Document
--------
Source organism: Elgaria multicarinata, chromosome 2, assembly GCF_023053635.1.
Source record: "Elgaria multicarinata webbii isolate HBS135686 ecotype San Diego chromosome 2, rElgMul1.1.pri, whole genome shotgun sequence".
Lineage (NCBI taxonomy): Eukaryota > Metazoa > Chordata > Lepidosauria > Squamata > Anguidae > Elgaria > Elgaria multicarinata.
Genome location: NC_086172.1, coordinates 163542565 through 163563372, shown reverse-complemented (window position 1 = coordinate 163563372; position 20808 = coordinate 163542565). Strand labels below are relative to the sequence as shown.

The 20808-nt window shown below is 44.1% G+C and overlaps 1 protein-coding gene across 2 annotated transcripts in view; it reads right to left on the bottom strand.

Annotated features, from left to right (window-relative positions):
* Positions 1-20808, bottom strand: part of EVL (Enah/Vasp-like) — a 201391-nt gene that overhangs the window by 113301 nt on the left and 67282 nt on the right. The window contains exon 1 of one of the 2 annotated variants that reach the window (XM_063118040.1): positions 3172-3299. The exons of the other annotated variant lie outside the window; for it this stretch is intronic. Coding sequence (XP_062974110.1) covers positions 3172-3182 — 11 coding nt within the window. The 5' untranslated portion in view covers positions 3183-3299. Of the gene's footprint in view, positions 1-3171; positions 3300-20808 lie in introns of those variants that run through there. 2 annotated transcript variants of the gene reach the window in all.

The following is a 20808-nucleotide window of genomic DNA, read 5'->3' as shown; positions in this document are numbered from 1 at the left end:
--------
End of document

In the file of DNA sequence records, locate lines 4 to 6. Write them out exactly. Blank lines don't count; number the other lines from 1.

Genome location: NC_086172.1, coordinates 163542565 through 163563372, shown reverse-complemented (window position 1 = coordinate 163563372; position 20808 = coordinate 163542565). Strand labels below are relative to the sequence as shown.

The 20808-nt window shown below is 44.1% G+C and overlaps 1 protein-coding gene across 2 annotated transcripts in view; it reads right to left on the bottom strand.

Annotated features, from left to right (window-relative positions):